This in-depth, detailed report of real people – mostly black – living lives of poverty in the inner city – to which they have been confined by laws and regulations – cannot but make you sad, angry, maybe even hopeful that something might be done to make this more like the America you want to live in. Consider this on page 295: “The persistence and brutality of American poverty can be disheartening, leaving us cynical about solutions. But as Scott and Patrice will tell you, a good home can serve as the sturdiest of footholds. When people have a place to live, they become better parents, workers, and citizens.”

 Spend a day with mothers whose time is completely taken up with the search for an apartment not only that they can afford, but that will accept them. Be with them when they have been evicted because their son or daughter has done a childish act of disturbing mischief that led to eviction – eviction, which is now a cause for rejection from other apartment rentals. Be with them when the apartment they do manage to rent – for a huge portion of their take-home pay – has non-functioning plumbing which they hesitate to report to the landlord because complaint can lead to eviction. Learn about the complex understanding of the financial and relational economic system that governs life on the move from one eviction to another. Try to raise a child who is regularly moved from one school to another because of frequent evictions and homelessness.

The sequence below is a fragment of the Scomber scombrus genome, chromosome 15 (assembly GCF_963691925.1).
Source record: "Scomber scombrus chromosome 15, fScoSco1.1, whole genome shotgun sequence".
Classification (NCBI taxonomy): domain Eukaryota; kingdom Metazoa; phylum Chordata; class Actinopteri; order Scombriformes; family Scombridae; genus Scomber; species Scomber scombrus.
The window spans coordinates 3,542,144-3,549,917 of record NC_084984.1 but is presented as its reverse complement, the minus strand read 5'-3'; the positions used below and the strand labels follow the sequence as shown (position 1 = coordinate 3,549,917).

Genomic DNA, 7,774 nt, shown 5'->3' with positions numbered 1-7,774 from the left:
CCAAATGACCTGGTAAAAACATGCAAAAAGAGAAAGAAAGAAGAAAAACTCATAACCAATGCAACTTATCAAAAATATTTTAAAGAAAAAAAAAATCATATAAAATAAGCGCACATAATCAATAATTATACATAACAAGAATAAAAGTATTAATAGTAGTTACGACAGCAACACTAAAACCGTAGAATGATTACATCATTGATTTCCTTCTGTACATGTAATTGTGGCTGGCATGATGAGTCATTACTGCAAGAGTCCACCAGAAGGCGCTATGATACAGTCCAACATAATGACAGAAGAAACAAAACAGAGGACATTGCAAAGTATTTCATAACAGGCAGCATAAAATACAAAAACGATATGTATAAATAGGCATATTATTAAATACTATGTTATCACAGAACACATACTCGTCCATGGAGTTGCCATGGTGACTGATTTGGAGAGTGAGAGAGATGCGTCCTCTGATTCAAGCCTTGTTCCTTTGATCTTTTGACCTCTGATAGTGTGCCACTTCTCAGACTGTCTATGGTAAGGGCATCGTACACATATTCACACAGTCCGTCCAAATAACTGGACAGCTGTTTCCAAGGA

Also on p. 295: “If Arleen and Vanetta didn’t have to dedicate 70 or 80 percent of their income to rent, they could keep their kids fed and clothed and off the streets They could settle down in one neighborhood and enroll their children in one school, providing them the opportunity to form long-lasting relationships with friends, role models, and teachers. They could start a savings account or buy their children toys and books, perhaps even a home computer. The time and emotional energy they spent making rent, delaying eviction, or finding another place to live when homeless could instead be spent on things that enriched their lives: community college classes, exercise, finding a good job, maybe a good man too.”

(And remember, until recently most renting families could reach the goal of spending not more than 30 percent of their income on rent.)

 Notice that each of the quotes above begins with names, and that’s the value of this disturbing but essential book. The author is telling the real stories of real people he has come to know in depth. These are not cold statistics reported by some distant observer. The author knows the renters – and the landlords – their lives and problems.

 For those who have the courage to reach into and understand these lives a new world of understanding will open and, one hopes, a world of new, creative, saving potentia

 Yes, I’m passionate about this most unusual and important book.

HOW BEAUTIFUL IT WOULD HAVE BEEN   2 comments

How beautiful it would have been to see our nation draw together with courage, cooperation, and compassion to defeat this coronavirus enemy. How proud we could have been to make our contribution to life-saving world leadership.

With sadness and regret I awake too early in the morning to mourn our missed opportunity.

TWO A.M. – PTSD      6 comments

Sometimes when I wake up during the night I go right back to sleep. More often, though, thoughts catch me and I can’t let go of the pain of compassion. (Feeling with.) It’s in the DNA. You’ll see when you read My Father’s House.